The Pediatric MATCH trial was developed and is led jointly by the National Cancer Institute (NCI) and the Children’s Oncology Group (COG). Findings from the screening protocol portion of the study were presented by Will Parsons, MD, PhD, Deputy Director, Texas Children’s Cancer and Hematology Centers, and Associate Professor, Department of Pediatrics, Hematology-Oncology, Baylor College of Medicine, Houston, at the 2019 American Society of Clinical Oncology Annual Meeting.
“This study is allowing us to evaluate targeted therapies in patients with many different cancer types—some common, some rare—so hopefully we can effectively study these agents and identify signals of activity where some of these drugs may work for our patients,” he said.
Pediatric MATCH was launched in 2017 to identify specific genetic alterations in patients with cancers that have not responded to standard treatment. Participants are enrolled into a screening protocol in which their tumors are sequenced, and if a treatment matched to any genetic alteration is found, they are offered enrollment into a Pediatric MATCH phase 2 treatment trial. There are 10 phase 2 clinical trials activated, 1 for each current single-agent targeted therapy being tested. An additional 4 targeted agents are in development, Dr Parsons noted.
Patients eligible for the screening protocol were aged between 1 and 21 years with a diagnosis of recurrent or refractory solid tumors. The treatment subprotocol called for the presence of a defined actionable mutation for that treatment arm.
As of the data cutoff of December 31, 2018, 422 patients from 93 sites had enrolled in the screening protocol, and tumor samples were obtained for 357 (92%) patients, accounting for more than 60 tumor types. Of these patients, 24% of diagnoses were central nervous system (CNS) tumors, 71% were non-CNS solid tumors, and 5% were lymphomas and histiocytoses.
Some 29% of patients had an actionable mutation detected and treatment was assigned to 24% of patients. The most frequently identified alterations were RAS mutations, BRAF mutations or fusions, SMARCB1 mutations or deletions, and NF1 mutations.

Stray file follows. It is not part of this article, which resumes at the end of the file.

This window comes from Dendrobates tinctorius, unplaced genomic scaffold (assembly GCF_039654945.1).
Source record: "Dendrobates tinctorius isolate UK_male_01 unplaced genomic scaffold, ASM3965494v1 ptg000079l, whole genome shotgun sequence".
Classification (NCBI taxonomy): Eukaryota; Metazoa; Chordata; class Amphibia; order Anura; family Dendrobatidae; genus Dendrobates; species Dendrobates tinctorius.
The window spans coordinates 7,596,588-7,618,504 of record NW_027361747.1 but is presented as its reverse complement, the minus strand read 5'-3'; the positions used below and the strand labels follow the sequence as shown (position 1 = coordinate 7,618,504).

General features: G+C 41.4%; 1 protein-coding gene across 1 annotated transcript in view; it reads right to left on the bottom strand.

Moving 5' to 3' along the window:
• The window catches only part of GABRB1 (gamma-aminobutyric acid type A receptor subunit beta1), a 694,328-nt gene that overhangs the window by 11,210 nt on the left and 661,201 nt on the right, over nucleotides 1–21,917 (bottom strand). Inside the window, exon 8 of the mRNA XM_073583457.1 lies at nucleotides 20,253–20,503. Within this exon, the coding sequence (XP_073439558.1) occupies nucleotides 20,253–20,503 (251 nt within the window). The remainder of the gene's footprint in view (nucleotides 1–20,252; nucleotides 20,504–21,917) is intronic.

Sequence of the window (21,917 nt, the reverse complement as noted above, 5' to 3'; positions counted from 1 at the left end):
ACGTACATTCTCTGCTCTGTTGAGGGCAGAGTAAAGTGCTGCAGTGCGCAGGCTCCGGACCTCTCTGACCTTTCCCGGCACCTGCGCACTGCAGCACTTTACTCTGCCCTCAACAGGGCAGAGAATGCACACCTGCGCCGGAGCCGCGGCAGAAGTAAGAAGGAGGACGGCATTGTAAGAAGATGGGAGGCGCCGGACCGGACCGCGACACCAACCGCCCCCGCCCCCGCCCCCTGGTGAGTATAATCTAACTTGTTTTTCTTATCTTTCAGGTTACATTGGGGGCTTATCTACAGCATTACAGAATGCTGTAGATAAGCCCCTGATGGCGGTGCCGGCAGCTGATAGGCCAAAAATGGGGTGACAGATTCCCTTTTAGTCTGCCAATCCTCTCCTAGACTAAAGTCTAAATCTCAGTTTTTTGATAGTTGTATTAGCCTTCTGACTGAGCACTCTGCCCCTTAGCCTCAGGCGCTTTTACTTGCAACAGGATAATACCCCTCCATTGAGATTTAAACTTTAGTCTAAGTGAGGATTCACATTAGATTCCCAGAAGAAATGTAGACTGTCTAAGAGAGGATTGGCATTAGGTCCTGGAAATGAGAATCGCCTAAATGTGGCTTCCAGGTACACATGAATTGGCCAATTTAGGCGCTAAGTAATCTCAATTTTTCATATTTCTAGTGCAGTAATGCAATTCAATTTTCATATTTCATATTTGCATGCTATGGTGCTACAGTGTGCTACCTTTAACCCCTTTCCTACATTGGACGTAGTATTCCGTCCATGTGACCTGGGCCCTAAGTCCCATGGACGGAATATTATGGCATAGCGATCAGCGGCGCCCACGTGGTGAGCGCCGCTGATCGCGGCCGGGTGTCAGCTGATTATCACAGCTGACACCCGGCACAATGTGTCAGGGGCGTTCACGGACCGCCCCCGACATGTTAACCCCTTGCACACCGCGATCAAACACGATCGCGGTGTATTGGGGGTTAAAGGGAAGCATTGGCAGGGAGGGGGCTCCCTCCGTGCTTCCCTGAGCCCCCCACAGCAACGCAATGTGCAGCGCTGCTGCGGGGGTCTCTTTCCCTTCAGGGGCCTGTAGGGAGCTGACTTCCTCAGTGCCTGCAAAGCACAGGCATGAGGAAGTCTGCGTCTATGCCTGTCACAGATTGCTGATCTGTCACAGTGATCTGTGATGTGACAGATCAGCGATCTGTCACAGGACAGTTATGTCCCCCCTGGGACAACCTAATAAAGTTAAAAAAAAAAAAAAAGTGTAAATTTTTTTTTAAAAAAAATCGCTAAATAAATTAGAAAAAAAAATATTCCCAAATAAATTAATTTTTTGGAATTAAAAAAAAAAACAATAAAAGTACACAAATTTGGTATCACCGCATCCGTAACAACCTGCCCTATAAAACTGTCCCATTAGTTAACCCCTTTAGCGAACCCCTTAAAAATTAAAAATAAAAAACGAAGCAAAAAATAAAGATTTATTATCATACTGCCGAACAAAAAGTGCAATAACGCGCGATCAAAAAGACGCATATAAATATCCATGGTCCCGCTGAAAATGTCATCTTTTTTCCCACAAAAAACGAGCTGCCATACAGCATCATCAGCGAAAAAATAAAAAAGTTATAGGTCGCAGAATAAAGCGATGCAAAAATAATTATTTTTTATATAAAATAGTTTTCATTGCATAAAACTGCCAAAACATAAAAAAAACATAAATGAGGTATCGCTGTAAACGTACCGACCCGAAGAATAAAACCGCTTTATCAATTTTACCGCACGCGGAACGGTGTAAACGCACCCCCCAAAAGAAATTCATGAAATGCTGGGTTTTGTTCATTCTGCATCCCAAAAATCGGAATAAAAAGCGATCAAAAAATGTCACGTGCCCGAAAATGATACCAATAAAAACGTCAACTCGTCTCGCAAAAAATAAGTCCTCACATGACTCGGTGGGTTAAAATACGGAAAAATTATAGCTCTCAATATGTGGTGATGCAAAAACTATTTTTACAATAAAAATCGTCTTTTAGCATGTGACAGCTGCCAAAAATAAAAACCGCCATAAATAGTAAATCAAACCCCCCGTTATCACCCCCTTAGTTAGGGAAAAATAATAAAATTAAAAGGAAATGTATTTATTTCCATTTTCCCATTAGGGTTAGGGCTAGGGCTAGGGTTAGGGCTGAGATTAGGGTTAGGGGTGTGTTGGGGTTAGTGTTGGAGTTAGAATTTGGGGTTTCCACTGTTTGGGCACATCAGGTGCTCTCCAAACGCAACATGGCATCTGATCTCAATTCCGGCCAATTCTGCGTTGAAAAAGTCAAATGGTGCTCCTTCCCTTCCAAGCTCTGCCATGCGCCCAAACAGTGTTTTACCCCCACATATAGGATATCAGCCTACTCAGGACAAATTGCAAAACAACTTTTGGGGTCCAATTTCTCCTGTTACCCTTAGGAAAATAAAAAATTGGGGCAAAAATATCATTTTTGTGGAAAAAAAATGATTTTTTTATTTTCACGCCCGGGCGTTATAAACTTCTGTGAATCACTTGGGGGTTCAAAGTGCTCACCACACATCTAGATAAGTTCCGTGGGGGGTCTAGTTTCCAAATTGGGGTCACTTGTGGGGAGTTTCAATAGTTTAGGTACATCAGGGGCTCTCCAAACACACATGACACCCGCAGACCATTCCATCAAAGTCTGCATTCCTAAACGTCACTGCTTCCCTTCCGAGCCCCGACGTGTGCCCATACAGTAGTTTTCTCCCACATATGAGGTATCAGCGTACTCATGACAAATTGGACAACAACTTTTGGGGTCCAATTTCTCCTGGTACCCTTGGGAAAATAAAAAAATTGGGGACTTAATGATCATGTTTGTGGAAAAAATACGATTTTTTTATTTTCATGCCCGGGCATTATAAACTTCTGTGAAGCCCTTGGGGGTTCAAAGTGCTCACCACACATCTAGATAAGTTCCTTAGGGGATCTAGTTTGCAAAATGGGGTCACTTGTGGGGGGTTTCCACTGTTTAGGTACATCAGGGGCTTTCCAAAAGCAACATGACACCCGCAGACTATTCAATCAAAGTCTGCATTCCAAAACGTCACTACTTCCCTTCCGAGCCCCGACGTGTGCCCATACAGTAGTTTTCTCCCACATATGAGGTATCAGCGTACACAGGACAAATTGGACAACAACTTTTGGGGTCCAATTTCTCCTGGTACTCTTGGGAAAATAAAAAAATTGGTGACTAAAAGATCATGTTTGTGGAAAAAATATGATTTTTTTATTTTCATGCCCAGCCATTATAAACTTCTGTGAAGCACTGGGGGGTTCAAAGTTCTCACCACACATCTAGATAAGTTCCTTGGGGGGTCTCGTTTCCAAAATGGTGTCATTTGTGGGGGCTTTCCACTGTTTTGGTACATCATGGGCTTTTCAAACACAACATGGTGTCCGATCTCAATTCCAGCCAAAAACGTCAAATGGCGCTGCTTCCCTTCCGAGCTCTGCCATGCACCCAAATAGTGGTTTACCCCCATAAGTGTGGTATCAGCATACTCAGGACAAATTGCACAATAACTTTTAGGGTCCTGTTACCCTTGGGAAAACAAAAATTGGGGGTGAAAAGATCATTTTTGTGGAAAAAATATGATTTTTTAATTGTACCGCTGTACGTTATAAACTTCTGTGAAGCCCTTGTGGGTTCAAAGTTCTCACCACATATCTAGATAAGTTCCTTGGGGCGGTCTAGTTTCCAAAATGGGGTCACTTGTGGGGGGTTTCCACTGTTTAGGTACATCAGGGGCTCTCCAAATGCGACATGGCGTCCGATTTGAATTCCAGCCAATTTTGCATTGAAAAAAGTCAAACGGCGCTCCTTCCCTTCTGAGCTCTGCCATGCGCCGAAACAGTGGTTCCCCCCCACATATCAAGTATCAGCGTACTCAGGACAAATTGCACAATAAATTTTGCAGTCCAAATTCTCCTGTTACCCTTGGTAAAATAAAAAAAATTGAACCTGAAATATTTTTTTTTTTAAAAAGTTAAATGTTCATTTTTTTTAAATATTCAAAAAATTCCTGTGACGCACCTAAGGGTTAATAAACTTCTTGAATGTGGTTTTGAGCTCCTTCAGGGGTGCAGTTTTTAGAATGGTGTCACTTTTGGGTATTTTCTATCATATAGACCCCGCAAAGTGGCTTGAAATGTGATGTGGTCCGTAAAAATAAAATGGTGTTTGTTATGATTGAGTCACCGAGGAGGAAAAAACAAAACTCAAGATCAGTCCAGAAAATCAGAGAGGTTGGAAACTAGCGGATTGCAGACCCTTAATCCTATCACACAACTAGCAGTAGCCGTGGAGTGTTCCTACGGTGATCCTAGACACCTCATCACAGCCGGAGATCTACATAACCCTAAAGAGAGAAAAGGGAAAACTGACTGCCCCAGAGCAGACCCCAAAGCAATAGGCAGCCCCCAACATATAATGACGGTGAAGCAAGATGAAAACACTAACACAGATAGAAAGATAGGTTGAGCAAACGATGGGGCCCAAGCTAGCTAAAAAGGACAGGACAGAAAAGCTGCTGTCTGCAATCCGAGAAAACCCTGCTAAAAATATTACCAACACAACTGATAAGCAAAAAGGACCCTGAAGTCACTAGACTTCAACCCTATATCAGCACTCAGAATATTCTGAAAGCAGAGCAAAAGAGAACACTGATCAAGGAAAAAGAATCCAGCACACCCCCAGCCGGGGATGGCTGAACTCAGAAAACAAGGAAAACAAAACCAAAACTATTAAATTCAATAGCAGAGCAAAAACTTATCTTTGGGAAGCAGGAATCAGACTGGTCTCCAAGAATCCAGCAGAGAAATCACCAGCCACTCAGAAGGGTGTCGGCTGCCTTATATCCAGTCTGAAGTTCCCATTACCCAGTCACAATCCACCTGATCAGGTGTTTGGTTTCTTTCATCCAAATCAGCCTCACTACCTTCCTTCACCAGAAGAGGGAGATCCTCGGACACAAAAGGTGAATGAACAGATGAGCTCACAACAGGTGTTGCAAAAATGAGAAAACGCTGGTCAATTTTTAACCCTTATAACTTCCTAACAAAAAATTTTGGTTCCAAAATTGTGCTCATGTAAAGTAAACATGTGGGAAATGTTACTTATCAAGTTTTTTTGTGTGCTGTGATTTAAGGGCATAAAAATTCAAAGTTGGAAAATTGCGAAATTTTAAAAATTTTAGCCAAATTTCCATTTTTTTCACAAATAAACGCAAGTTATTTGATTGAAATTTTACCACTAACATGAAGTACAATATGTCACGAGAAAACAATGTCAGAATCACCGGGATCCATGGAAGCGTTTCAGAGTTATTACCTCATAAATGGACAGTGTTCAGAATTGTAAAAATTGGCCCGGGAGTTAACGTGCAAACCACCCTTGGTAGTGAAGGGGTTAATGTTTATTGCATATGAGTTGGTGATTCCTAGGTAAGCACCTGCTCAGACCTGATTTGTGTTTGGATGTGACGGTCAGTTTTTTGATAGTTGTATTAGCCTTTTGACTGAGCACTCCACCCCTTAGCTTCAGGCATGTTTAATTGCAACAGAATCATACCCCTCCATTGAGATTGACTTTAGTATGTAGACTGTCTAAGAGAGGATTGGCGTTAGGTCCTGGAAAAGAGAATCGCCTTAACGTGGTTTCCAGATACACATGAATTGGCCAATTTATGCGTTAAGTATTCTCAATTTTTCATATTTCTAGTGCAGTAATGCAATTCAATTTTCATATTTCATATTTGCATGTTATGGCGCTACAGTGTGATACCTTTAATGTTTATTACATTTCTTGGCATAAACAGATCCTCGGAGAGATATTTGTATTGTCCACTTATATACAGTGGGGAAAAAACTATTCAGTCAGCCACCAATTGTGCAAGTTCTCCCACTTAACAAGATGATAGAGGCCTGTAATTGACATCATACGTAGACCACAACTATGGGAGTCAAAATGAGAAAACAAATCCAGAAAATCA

A total of 41% of patients who have been matched were enrolled in a phase 2 clinical trial thus far, “and that’s a number that will be expected to continue to increase slightly as patients who are matched are still eligible to be treated on those protocols,” Dr Parsons said. The median time from tumor sample receipt to treatment assignment is 15 days. The match rate was 46% for CNS tumors and 26% for non-CNS tumors.
The non-CNS tumors ranged from 13% for osteosarcoma to >50% for rhabdomyosarcoma, “so an appreciable detection rate across the diversity of common non-CNS tumors,” Dr Parsons said. Actionable mutations for CNS tumors were driven largely by the predominance of high-grade and low-grade astrocytomas. An actionable mutation was detected in 29 of 39 (74%) astrocytomas. “Patients with astrocytoma have been matched to 9 of the 10 available matched treatment protocols,” he said.
“Our initial experience has demonstrated that the collaborative NCI-COG Pediatric MATCH has been successfully able to create a framework in which we can efficiently collect, process, sequence, and assign patients to treatments in a nationwide clinical trial,” Dr Parsons concluded.
The investigators anticipate that the trial will enroll at least 1000 patients and that new treatment arms, possibly including combination therapies and immunotherapies, will be added.